As costs, especially for patent protection and trademark litigation, began to mount, Nelson sold the company in 1924 to U.S. Foil. Nelson retired in 1929, but rejoined Eskimo Pie in 1935 where he worked on a number of new products and machines until he retired permanently in 1961.

Eskimo Pie remained a subsidiary of Reynolds Metals until 1992 (the same year Nelson passed away), when it was spun off. The company was eventually acquired by Dreyers in 2007, and it was Dreyers that announced the proposed change to the Eskimo Pie name in September of this year.

Though the brand lacks the variety of premiums and merchandise associated with, say, Aunt Jemima or Mrs. Butterworth’s, it manages to generate interest among collectors to the (recent) tune of $14.00+ for a simple 1970s plush doll (after 11 bids) and $186.99 for a 1957 porcelain advertising sign (44 bids). But beware of reproductions! Many advertising signs for this and other brands have been easily reproduced by the thousands, so know what you are buying!


Eskimo Pie Coolers (JustCollecting) – Just in case you come across one of these.

The Eskimo Pie Corporation History and Records, 1921-1996, National Museum of American History (Smithsonian Institution) – Includes links to documents and photographs such as this one of a thermal jug with dry ice that somewhat resembles a Dalek from an early Dr. Who.

Eskimo Pie to Become Edy’s Pie in 2021 (Food Dive)

Cream of Wheat

Originally manufactured by the Diamond Flour Mill of Grand Forks, North Dakota, Cream of Wheat made its debut in 1893, quickly becoming one of the country’s most popular hot breakfast cereals. (It’s actually a porridge made of farina, a finely-milled form of wheat).

Sold to the National Biscuit Co. (Nabisco) in 1962, Kraft acquired Cream of Wheat in its 2000 merger with Nabisco, and then sold the brand to B&G Foods in 2007.

Collectors of Cream-of-Wheat memorabilia have a variety of merchandise from which to shop, from thermometers to dolls (a 1930s-era Rastus doll recently garnered a final bid of $162.50) to original boxes, but serious collectors are especially interested in the company’s early magazine ads, many of which were drawn by noted illustrators of the period, including N. C. Wyeth, Henry Hutt, and J. C. Leyendecker.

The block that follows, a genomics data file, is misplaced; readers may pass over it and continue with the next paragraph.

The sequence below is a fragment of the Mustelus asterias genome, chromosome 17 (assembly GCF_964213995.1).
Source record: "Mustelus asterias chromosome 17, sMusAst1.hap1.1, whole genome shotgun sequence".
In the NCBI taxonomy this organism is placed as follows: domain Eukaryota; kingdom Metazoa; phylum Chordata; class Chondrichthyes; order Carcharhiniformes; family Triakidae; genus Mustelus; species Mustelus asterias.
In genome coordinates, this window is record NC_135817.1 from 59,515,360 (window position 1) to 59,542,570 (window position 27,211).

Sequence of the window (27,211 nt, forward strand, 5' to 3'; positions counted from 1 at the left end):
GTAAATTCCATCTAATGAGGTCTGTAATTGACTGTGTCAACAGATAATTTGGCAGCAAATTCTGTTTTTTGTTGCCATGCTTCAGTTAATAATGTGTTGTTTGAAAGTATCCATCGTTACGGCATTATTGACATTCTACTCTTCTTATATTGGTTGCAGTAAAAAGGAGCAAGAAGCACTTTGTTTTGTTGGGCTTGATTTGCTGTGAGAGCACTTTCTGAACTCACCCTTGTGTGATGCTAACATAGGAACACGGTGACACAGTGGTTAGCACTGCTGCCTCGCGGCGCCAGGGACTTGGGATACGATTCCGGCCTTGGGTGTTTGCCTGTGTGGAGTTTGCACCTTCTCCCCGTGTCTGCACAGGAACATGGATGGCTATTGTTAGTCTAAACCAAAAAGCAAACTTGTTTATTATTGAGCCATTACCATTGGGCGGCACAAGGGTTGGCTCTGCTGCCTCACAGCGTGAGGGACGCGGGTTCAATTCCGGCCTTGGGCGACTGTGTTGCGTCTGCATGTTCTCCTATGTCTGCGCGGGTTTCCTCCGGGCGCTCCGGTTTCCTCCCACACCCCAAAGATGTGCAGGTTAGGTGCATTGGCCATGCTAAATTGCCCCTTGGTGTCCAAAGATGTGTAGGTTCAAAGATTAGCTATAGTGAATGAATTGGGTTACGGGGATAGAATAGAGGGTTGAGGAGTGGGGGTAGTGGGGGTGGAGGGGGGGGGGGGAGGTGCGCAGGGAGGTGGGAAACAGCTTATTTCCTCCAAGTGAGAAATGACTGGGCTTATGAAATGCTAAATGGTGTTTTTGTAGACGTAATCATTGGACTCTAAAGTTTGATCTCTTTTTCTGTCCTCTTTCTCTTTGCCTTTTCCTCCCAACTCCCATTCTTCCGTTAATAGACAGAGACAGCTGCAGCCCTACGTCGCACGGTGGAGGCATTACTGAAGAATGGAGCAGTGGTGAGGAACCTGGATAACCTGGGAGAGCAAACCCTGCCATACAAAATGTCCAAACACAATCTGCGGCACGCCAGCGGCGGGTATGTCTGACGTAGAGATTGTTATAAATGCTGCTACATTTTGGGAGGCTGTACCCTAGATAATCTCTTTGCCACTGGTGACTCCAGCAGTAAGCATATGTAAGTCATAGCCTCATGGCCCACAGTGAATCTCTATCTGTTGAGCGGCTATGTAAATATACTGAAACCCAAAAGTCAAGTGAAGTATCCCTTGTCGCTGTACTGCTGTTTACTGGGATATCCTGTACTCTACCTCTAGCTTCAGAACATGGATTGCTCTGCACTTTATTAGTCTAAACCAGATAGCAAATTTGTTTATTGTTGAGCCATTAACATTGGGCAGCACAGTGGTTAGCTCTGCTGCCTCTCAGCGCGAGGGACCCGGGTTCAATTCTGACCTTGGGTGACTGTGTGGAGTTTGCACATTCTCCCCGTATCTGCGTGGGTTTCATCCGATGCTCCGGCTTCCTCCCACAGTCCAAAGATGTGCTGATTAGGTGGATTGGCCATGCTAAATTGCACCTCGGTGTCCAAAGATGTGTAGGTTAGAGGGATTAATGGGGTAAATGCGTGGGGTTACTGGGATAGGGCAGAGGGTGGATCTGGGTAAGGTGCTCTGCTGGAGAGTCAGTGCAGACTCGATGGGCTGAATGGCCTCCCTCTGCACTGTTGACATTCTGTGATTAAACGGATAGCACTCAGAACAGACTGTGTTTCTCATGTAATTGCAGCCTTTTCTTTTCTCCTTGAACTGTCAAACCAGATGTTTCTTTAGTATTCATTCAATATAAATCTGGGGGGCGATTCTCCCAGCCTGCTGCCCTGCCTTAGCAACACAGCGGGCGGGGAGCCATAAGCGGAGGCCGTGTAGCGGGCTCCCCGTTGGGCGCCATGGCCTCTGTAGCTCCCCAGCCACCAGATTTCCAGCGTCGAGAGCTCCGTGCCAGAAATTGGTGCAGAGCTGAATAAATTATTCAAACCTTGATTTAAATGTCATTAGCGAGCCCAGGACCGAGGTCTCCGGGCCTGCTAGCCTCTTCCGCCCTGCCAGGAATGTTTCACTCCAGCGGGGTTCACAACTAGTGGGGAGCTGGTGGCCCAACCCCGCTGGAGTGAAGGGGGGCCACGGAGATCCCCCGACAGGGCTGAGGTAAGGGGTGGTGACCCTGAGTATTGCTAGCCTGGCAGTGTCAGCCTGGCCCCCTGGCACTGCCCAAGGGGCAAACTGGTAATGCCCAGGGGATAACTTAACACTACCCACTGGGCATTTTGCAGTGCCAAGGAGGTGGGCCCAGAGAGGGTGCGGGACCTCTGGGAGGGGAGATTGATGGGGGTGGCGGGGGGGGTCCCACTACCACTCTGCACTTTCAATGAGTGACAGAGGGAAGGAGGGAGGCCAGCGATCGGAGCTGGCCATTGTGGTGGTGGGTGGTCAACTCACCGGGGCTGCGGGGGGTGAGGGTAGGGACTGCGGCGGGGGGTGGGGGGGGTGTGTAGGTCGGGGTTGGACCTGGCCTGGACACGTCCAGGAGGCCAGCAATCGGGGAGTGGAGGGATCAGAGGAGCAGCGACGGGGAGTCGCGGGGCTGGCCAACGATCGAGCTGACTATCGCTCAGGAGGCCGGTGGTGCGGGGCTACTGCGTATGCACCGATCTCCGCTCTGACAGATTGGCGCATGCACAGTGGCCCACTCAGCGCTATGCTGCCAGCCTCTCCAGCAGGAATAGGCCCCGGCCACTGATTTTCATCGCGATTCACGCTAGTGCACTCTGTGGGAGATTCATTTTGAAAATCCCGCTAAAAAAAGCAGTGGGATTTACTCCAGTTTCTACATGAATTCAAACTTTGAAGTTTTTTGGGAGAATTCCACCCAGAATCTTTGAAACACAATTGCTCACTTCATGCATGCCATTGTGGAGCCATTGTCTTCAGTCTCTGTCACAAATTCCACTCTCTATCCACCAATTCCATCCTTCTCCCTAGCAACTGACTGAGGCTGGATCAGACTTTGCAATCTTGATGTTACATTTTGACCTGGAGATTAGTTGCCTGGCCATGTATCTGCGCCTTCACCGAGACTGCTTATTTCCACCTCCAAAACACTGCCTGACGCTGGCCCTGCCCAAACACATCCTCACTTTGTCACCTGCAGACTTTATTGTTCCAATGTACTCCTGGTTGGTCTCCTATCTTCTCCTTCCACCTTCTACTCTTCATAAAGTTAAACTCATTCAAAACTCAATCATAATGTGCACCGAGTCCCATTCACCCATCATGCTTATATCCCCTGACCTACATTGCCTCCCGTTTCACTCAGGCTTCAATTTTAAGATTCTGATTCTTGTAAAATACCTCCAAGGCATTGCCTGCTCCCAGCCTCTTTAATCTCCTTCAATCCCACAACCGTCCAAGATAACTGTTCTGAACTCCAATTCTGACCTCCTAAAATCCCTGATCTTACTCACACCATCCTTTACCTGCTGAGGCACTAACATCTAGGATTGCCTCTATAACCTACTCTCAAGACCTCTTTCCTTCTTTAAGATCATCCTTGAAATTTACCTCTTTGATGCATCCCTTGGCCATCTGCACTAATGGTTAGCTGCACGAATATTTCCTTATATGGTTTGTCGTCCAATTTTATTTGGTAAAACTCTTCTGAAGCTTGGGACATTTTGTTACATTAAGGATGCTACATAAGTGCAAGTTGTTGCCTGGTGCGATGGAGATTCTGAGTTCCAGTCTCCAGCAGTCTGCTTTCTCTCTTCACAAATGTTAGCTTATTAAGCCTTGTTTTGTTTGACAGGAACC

The Nabisco Brands Collection of Cream of Wheat: Advertising Art, by David Stivers (via Amazon.com)


About Us (Cream of Wheat) – Scroll through a series of vintage magazine ads by famous illustrators.

Cream of Wheat Chef Will Be Removed from Packaging, B&G Says (Food Dive)

Mrs. Butterworth’s

Introduced in 1961 by Pinnacle Foods (now a subsidiary of ConAgra), Mrs. Butterworth’s pancake syrup is one of the “newer” brands which may be forced to undergo a makeover.

Television ad campaigns have been distinguished by the apparent ability of Mrs. Butterworth to carry on conversations with those about to enjoy pouring her all over their pancakes And judging from recent online auction results, collectors are enjoying Mrs. Butterworth, too, especially all those brown glass bottles. Recent online auction results reveal multiple examples of bottles from the 1960s and 1970s (the era before barcodes), both empty and still sealed selling for $50 to $100+ after very heavy bidding.


ConAgra Brands Announces Mrs. Butterworth’s Brand Review (ConAgra Brands) – Press release.

Mrs. Butterworth Throughout the Years (YouTube) – To us she sounds rather like a New England grandmother.

Happy Hunting!

Michele Alice
Michele Alice
Michele Alice is EcommerceBytes Update Contributing Editor. Michele is a freelance writer in the Berkshire mountains of Massachusetts. She collects books, science fiction memorabilia and more!

3 thoughts on “Collectors Corner: More Company Logos Bite the Dust”

  1. What a joke all of this truly is! And, by the way, isn’t Mrs. Butterworth a white character? Who the heck is that supposed to be “offending”? I’m white, and not offended in the least.

    Other than the Mrs. Butterworth product, it seems that any company’s product with a black character logo must have their logo removed & changed. Haha! What a PC woke joke.

    My suggestion? Eliminate all black character images from all products and replace them with photos or drawings of white people. Then, what will happen? Haha! There will be cries of racism for not including black images.

    Damned if you do, and damned if you don’t. Welcome to upside-down 2020!!!

  2. The overlying question I have about this “trend” of companies caving to what they perceive as an offended public and changing their brand images to not upset customers, is whether these companies truly care about their customers’ concerns — or are doing it to protect their bottom line and sales.

    If they honestly care about customers’ sensitivities, would they not be more open about how their longstanding, quality companies came about ?

    As just one example, and I do not know about others, how many people today working with Aunt Jemima products know how that their company became a national name with such a following BECAUSE of a black woman marketing representative? Where is any publicity about THIS?

    Davis Milling’s success establishing the “Aunt Jemima” brand was due ALMOST ENTIRELY to the WOMAN – not only a black woman but a former slave — they hired to do publicity work. Her name was Nancy Green, and as the company spokesperson she toured the country advertising the mix and playing the character. Her success in this role flew beyond anyone’s wildest expectations – Nancy Green even operated a pancake baking display at the 1893 World’s Columbian Exposition in Chicago, Illinois. She succeeded so well establishing the brand that it attracted giant Quaker Oats, which bought the company and the rest is history.

    I am sure this is not the only example.

Comments are closed.